We preach individual salvation
We’ve fallen for…
an American Christian paradigm that understands salvation to have everything to do with how the individual relates to God and nothing to do with how we relate to one another…in our typical gospel presentations, we introduce God’s family only as sort of a utilitarian afterthought – church is there to help us grow in our newfound faith in Christ. (When the Church Was a Family)
This is odd given the fact that when a person becomes a Christian, they are transferring their allegiance from the world to the Kingdom. They are inheriting a new spiritual family of brothers and sisters who are to be first priority in their lives. Only once in the New Testament is the word “savior” connected to an individual (Luke 1:47).
Why do we emphasize the personal side of salvation and neglect the corporate side? It’s what happens when you filter the world through the lens of individualism. It’s what interprets the meaning of things for you. It’s what tells you what’s important. And we’re drinking that water.
Summary: The spread of Christianity hinges on behavior, not beliefs. The current American lifestyle and the institutions that serve it don’t provide Christians with the opportunity to truly behave like Christians. In order to change this, Christians have to be trained to live like healthy families.
In the last post, we learned the apostle Paul pointed out 4 major characteristics of healthy families in his writings in the New Testament – affection, unity, sharing and loyalty. In a healthy Kingdom community, these characteristics will be consistently and frequently present.
Beliefs don’t cause growth
In fact, it was these characteristics that caused the Church to grow and expand in the first place. The society that it was born into was passionately pagan. By default, people believed in many gods and called Christians “athiests” because they didn’t also believe in those gods. As you know, they were even killed for their beliefs. So obviously their beliefs were not what caused the movement to grow. Instead, take a look at how Joseph Hellerman describes it in When the Church Was a Family…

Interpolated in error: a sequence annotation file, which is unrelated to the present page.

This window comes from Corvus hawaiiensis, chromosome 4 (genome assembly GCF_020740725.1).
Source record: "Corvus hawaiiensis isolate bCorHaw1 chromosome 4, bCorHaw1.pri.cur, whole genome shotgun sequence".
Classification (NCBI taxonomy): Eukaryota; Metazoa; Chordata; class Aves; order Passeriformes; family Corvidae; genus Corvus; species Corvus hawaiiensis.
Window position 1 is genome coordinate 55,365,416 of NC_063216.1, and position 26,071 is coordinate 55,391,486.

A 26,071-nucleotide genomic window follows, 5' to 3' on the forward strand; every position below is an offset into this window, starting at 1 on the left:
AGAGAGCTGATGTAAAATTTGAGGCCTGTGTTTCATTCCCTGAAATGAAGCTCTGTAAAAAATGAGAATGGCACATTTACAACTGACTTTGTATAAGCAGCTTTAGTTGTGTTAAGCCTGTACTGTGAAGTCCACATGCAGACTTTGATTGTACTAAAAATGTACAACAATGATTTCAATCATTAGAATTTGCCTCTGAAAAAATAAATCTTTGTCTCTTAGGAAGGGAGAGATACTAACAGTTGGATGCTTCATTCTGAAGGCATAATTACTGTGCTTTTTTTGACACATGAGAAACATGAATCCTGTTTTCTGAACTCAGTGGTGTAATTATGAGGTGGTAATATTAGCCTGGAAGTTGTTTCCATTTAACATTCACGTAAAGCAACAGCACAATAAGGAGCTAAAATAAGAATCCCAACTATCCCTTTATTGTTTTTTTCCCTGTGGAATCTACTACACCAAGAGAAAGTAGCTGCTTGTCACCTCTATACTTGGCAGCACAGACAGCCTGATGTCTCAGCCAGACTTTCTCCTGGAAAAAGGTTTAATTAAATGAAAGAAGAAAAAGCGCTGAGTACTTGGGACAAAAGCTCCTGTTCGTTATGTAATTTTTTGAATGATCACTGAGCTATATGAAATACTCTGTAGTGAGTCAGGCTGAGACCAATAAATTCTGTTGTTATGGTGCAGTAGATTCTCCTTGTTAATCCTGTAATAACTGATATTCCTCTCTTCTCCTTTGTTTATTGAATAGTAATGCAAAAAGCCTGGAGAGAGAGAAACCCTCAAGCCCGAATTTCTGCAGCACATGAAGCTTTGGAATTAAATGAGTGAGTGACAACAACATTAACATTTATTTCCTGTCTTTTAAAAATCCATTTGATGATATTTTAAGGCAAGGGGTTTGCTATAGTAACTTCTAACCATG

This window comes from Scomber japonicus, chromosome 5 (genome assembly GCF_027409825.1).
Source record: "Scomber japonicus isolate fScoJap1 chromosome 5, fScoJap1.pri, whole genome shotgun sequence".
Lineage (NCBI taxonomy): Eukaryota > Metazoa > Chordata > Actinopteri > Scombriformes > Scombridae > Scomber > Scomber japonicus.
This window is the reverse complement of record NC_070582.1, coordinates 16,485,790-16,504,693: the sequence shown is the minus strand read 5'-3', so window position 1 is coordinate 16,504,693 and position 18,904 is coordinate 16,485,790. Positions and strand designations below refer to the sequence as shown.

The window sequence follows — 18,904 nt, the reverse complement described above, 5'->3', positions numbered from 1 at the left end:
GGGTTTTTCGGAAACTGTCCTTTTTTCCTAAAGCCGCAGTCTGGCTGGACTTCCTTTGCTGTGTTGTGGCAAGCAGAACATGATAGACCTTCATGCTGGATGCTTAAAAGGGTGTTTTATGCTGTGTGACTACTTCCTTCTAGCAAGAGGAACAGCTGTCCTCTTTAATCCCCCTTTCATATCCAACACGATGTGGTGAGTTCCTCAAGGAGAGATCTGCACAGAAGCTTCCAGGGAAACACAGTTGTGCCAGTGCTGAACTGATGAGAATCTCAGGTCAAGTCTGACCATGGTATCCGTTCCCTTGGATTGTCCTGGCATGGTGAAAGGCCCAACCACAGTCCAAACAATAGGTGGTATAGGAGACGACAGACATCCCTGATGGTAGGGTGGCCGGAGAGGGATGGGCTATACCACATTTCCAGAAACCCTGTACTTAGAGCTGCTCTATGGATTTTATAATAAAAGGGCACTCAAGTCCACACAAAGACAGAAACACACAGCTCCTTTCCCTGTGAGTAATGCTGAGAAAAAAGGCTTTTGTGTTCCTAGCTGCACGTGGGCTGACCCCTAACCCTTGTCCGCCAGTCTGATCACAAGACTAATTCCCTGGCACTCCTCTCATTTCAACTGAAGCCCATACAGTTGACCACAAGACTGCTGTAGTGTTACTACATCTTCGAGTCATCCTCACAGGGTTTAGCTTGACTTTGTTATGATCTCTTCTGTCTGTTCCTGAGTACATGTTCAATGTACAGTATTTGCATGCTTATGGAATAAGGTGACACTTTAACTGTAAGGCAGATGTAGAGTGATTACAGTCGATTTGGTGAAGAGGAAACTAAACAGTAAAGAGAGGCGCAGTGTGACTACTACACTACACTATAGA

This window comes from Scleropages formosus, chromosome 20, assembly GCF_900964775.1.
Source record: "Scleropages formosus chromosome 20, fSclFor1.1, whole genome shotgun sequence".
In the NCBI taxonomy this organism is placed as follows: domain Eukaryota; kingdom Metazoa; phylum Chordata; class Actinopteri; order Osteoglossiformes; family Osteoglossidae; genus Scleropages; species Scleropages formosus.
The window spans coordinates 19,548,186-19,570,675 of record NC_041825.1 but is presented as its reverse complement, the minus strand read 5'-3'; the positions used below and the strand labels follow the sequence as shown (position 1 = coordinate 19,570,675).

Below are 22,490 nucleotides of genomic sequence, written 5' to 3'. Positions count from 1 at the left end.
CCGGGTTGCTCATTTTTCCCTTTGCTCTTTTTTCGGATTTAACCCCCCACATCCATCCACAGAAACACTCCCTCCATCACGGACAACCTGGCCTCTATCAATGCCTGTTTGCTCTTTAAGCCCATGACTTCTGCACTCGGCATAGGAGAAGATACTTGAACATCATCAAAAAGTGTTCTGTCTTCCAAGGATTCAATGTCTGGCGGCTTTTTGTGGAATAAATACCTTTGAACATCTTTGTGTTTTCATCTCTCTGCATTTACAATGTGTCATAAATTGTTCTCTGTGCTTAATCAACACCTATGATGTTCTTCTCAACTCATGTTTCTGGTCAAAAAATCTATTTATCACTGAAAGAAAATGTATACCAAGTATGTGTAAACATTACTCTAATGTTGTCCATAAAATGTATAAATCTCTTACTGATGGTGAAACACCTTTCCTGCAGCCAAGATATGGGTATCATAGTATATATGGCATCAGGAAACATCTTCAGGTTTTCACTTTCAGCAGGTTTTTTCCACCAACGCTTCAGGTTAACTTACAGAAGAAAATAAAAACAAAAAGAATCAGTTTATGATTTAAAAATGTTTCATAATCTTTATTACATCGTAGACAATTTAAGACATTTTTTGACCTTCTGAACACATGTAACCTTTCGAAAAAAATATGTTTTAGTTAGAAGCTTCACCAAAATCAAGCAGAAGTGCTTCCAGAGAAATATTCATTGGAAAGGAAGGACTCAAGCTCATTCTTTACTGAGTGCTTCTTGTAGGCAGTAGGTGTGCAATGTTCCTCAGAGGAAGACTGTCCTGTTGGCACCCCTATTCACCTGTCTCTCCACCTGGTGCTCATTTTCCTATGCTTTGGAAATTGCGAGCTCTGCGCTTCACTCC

To arrive at a truly comprehensive explanation for the expansion of Christianity, we must move beyond ideology (beliefs) and enter into the social world (behavior) of the early Christians. We must understand how Christians related with one another and with their pagan neighbors.
Summary: The apostle Paul pointed out 4 major characteristics of healthy families in his writings in the New Testament – affection, unity, sharing and loyalty. In a healthy Kingdom community, these characteristics will be consistently and frequently present.
In the last post, we learned Jesus prioritized God’s family over his physical family, although it wasn’t socially acceptable. A sign of a disciple of His is those who do the same.
But this doesn’t mean you should expect to see a church acting like a family at the beginning. After all, behaving with the characteristics of a healthy family doesn’t happen overnight. It takes knowledge and practice plus time for a group of people to be built together in agape love.
Just ask some of the early churches who motivated most of the letters of the New Testament to be written. OK, I know you can’t ask them, but just pretend you did :). The Corinthians were suing each other, splitting on the basis of social status and dividing based upon their analysis of the Christian worker they liked the best. The Romans were dividing by their race. The list goes on.
How did the apostles respond? By writing letters and doing periodic visits to train them to think (and therefore behave) differently. Specifically, they were out to train them to think and behave like they were loving brothers and sisters that were a part of a healthy spiritual family. He pointed out how people in the world sue each other when they are wronged, but loving brothers would rather be wronged than stay in conflict with their siblings in Christ (I Cor. 6:1-8).
And how did everyone know when a church was starting to act like a family? It was when they started to naturally and consistently show the characteristics that mark healthy families. In his writings, the apostle Paul pointed out 4 of these major characteristics…